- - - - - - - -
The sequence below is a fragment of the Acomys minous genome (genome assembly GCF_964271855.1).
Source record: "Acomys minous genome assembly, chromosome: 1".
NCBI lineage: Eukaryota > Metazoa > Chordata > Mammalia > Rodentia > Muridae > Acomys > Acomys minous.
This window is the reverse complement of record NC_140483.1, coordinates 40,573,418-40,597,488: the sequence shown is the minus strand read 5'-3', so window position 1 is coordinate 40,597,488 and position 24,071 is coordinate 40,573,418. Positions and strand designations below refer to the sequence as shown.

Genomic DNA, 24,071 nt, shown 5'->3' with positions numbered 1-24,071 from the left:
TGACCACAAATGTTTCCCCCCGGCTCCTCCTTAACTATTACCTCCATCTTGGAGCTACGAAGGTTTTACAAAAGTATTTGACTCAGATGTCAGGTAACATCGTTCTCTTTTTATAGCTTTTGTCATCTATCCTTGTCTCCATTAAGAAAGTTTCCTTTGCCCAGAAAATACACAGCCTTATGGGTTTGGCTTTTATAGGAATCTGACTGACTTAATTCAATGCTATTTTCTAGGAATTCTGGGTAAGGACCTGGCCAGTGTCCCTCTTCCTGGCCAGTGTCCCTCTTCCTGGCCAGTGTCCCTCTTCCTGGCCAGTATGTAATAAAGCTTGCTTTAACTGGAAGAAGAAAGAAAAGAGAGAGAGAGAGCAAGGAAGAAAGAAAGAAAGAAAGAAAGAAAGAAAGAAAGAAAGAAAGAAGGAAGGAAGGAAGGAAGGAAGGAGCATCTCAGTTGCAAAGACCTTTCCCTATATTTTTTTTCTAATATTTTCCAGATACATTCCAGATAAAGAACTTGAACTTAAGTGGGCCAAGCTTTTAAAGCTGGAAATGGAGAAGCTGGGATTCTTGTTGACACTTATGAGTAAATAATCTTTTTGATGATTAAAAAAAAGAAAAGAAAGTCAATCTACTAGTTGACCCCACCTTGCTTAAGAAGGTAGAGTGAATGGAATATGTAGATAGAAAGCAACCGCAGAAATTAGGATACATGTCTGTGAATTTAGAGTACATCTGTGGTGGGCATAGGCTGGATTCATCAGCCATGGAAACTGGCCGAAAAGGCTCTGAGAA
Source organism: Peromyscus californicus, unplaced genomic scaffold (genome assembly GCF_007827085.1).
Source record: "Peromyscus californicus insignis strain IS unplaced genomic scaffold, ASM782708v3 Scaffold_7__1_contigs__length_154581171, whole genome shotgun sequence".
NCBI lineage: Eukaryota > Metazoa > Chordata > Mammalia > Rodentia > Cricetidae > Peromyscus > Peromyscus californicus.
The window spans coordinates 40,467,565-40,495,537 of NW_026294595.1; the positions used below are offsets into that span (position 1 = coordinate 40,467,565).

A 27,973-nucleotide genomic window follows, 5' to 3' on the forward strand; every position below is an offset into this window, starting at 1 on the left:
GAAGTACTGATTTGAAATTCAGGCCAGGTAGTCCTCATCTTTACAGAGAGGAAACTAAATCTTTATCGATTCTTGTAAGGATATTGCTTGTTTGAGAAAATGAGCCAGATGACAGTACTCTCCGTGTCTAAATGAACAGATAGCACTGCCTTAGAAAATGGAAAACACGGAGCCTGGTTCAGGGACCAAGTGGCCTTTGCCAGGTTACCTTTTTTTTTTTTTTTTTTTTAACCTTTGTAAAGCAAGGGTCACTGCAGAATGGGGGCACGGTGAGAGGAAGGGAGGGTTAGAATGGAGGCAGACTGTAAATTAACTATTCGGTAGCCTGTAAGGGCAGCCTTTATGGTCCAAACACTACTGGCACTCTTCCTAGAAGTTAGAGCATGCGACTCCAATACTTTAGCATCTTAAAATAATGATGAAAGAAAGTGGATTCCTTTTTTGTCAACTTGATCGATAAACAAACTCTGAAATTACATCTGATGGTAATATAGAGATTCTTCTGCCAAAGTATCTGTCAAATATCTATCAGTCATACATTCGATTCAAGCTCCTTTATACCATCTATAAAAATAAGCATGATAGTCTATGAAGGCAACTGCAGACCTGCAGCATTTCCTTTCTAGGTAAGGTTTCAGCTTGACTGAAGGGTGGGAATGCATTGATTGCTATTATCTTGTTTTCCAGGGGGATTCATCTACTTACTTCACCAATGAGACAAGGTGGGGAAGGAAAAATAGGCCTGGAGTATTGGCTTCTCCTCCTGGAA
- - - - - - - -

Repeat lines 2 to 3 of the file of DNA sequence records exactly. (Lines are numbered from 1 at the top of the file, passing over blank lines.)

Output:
Source record: "Acomys minous genome assembly, chromosome: 1".
NCBI lineage: Eukaryota > Metazoa > Chordata > Mammalia > Rodentia > Muridae > Acomys > Acomys minous.